The Open University's website aims to achieve W3C WAI Priority 2 level. To support blind users and keyboard users most pages have a 'skip to content' at the top of the page which allows blind users to skip over the navigation links to the main content of the page.
There are particular circumstances regarding the OpenLearn website (the OU's open content initiative) - see Website accessibility at OpenLearn.
If you have difficulty in using this website you can talk to us on the phone or send us an email about the courses we offer. For course information and advice you can telephone +44 (0)845 300 60 90 (Monday to Friday 08,00 to 20,00 and Saturday 09,00 to 17,00 UK Time). Alternatively you can e-mail us at General-Enquiries. Please include your name, e-mail address and a full description of your query.
Using web technologies
If you have a visual impairment or dyslexia, you may want to use the 'listen to this page' facility.
You may also find making changes to your web browser settings help you use this web site. You can change the options in your browser to adjust the size of the text, the colour of the text and the colour of the background. If you are using the latest version of Internet Explorer you will be able to override the colour scheme of this and many other websites.
Filling in forms
When filling in any Open University online form we would recommend the following:
- read all of the form carefully before attempting to fill it in,
- when you do fill the form in you may find it more useful to turn Virtual PC Cursor off if you are using the screenreader JAWS version 3.3 or above,
- once you have filled the form in, turn Virtual PC Cursor back on and check what you have entered - then submit the form.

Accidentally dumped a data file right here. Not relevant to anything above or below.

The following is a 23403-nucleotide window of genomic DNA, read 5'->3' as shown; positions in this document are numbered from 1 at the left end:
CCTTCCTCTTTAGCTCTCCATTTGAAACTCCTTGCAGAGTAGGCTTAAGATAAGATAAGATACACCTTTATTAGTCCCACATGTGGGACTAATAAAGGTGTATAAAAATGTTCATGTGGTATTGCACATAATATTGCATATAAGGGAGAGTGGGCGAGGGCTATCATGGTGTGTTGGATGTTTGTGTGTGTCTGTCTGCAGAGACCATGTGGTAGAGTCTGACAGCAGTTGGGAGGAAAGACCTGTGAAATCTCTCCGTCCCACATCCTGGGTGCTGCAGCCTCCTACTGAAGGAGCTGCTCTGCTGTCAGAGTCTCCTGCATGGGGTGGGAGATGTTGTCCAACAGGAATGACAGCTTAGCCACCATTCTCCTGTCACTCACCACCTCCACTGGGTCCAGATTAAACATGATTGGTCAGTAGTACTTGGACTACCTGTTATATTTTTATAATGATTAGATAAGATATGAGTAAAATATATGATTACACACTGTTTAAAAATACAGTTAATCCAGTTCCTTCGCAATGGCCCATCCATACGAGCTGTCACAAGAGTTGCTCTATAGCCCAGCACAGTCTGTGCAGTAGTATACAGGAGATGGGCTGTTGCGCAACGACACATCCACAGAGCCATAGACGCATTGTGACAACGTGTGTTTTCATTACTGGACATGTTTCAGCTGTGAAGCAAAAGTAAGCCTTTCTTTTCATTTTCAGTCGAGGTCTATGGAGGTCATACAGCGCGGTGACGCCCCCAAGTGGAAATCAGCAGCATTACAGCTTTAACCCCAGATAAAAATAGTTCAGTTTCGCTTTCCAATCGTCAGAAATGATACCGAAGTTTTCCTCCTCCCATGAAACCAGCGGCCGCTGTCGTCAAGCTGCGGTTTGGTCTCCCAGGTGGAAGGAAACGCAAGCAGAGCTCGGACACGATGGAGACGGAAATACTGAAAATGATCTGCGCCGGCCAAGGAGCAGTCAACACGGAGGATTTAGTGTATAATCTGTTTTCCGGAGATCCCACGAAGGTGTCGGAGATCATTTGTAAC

Changing browser settings
To set Internet Explorer to ignore the colours and fonts used in web sites, first go to the 'Tools' menu and choose 'Internet Options'. Then click on the 'Accessibility' button, then tick the 'ignore colours', 'ignore font styles' and 'ignore font sizes' boxes . Then click OK to apply the settings.
To change just the size of text go to 'View - text size' and choose the setting you are most comfortable with (largest, larger, medium, smaller, smallest).
You may also find it useful to change the default colours and fonts used on your computer. The procedure for doing this is different for different versions of Windows and other operating systems. You should therefore consult your computer's Help facility for instructions on doing this. Further information is available from AbilityNet's 'My computer my way' web site - see http://www.abilitynet.org.uk/myway.
For general advice on using tools such as speech screenreaders (eg JAWS), or specific advice from the OU about the OU and disabilities please use the contacts below.
Within the OU
Talk to an advisor in one of our national or regional centres. They will be able to talk you through the course choice procedure and offer guidance on studying with the OU.
You can also read about the services the OU offers to students with disabilities.
AbilityNet provides free information and advice, individual assessment of technology needs, the supply of assistive technology with free support, a programme of awareness education, and consultancy for employers on system and workstation adaptations.
The National Bureau for Students With Disabilities. Skill is a national charity promoting opportunities for young people and adults with any kind of disability in post-16 education, training and employment across the UK.
National Federation of ACCESS Centres
A network of specialist services that facilitate access for disabled people to education, training, employment and personal development. Services include quality assessment and support in the use of assistive technology and/or specialised learning strategies.
Royal National Institute for the Blind (RNIB)
Charity offering general information, advice and guidance for people with sight problems.
Royal National Institute for the Deaf (RNID)
Charity representing deaf and hard of hearing people.
Scope runs a wide range of services for people with cerebral palsy, their families and carers.
British Dyslexia Association
Aims to influence government and other institutions to promote a dyslexia friendly society.
Action for Blind People
Lots of information about issues relating to sight loss and accessibility